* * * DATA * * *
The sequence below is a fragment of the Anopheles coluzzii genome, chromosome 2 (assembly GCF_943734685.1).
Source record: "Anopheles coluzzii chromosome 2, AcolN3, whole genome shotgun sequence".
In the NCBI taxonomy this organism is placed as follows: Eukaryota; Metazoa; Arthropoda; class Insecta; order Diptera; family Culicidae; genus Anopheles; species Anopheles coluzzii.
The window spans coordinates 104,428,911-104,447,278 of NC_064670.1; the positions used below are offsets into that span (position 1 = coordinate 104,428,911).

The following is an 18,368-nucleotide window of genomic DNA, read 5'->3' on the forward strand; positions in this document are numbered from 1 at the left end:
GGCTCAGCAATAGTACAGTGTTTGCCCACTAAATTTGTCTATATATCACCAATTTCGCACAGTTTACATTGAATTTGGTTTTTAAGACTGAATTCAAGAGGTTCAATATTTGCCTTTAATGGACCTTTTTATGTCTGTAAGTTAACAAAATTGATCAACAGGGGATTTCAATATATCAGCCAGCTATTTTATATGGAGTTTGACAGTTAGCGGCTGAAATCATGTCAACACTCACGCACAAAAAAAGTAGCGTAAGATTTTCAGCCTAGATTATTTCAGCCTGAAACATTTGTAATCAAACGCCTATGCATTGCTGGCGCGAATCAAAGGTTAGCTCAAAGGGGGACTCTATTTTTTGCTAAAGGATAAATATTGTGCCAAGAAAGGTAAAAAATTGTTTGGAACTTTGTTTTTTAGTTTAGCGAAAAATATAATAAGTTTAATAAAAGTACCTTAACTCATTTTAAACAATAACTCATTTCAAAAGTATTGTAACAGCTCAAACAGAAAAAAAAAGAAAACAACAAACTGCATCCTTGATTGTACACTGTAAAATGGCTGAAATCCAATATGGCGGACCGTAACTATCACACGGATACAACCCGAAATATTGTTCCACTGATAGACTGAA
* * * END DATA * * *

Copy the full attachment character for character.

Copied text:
The sequence below is a fragment of the Anopheles coluzzii genome, chromosome 2 (assembly GCF_943734685.1).
Source record: "Anopheles coluzzii chromosome 2, AcolN3, whole genome shotgun sequence".
In the NCBI taxonomy this organism is placed as follows: Eukaryota; Metazoa; Arthropoda; class Insecta; order Diptera; family Culicidae; genus Anopheles; species Anopheles coluzzii.
The window spans coordinates 104,428,911-104,447,278 of NC_064670.1; the positions used below are offsets into that span (position 1 = coordinate 104,428,911).

The following is an 18,368-nucleotide window of genomic DNA, read 5'->3' on the forward strand; positions in this document are numbered from 1 at the left end:
GGCTCAGCAATAGTACAGTGTTTGCCCACTAAATTTGTCTATATATCACCAATTTCGCACAGTTTACATTGAATTTGGTTTTTAAGACTGAATTCAAGAGGTTCAATATTTGCCTTTAATGGACCTTTTTATGTCTGTAAGTTAACAAAATTGATCAACAGGGGATTTCAATATATCAGCCAGCTATTTTATATGGAGTTTGACAGTTAGCGGCTGAAATCATGTCAACACTCACGCACAAAAAAAGTAGCGTAAGATTTTCAGCCTAGATTATTTCAGCCTGAAACATTTGTAATCAAACGCCTATGCATTGCTGGCGCGAATCAAAGGTTAGCTCAAAGGGGGACTCTATTTTTTGCTAAAGGATAAATATTGTGCCAAGAAAGGTAAAAAATTGTTTGGAACTTTGTTTTTTAGTTTAGCGAAAAATATAATAAGTTTAATAAAAGTACCTTAACTCATTTTAAACAATAACTCATTTCAAAAGTATTGTAACAGCTCAAACAGAAAAAAAAAGAAAACAACAAACTGCATCCTTGATTGTACACTGTAAAATGGCTGAAATCCAATATGGCGGACCGTAACTATCACACGGATACAACCCGAAATATTGTTCCACTGATAGACTGAA